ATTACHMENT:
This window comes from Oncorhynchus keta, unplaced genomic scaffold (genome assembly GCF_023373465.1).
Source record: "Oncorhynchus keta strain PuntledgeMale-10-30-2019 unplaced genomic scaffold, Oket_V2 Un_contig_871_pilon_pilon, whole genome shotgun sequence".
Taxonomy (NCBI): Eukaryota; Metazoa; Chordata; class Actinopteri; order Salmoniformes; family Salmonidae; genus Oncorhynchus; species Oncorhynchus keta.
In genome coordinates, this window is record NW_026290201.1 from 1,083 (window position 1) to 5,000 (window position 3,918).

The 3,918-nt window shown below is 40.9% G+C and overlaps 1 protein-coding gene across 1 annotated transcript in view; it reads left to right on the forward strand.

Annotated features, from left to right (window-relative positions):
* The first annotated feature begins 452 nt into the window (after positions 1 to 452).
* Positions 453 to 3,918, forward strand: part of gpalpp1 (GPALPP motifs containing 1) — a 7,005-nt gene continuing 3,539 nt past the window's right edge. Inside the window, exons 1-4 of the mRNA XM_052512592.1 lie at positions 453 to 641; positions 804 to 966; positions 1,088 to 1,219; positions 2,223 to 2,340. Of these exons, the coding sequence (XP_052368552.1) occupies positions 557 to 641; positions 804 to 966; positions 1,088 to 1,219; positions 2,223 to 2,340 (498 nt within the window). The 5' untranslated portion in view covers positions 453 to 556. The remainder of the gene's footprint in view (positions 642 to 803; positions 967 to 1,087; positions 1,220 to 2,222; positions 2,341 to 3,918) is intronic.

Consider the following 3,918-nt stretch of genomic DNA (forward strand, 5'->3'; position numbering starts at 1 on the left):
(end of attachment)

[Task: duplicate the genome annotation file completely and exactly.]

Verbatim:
This window comes from Oncorhynchus keta, unplaced genomic scaffold (genome assembly GCF_023373465.1).
Source record: "Oncorhynchus keta strain PuntledgeMale-10-30-2019 unplaced genomic scaffold, Oket_V2 Un_contig_871_pilon_pilon, whole genome shotgun sequence".
Taxonomy (NCBI): Eukaryota; Metazoa; Chordata; class Actinopteri; order Salmoniformes; family Salmonidae; genus Oncorhynchus; species Oncorhynchus keta.
In genome coordinates, this window is record NW_026290201.1 from 1,083 (window position 1) to 5,000 (window position 3,918).

The 3,918-nt window shown below is 40.9% G+C and overlaps 1 protein-coding gene across 1 annotated transcript in view; it reads left to right on the forward strand.

Annotated features, from left to right (window-relative positions):
* The first annotated feature begins 452 nt into the window (after positions 1 to 452).
* Positions 453 to 3,918, forward strand: part of gpalpp1 (GPALPP motifs containing 1) — a 7,005-nt gene continuing 3,539 nt past the window's right edge. Inside the window, exons 1-4 of the mRNA XM_052512592.1 lie at positions 453 to 641; positions 804 to 966; positions 1,088 to 1,219; positions 2,223 to 2,340. Of these exons, the coding sequence (XP_052368552.1) occupies positions 557 to 641; positions 804 to 966; positions 1,088 to 1,219; positions 2,223 to 2,340 (498 nt within the window). The 5' untranslated portion in view covers positions 453 to 556. The remainder of the gene's footprint in view (positions 642 to 803; positions 967 to 1,087; positions 1,220 to 2,222; positions 2,341 to 3,918) is intronic.

Consider the following 3,918-nt stretch of genomic DNA (forward strand, 5'->3'; position numbering starts at 1 on the left):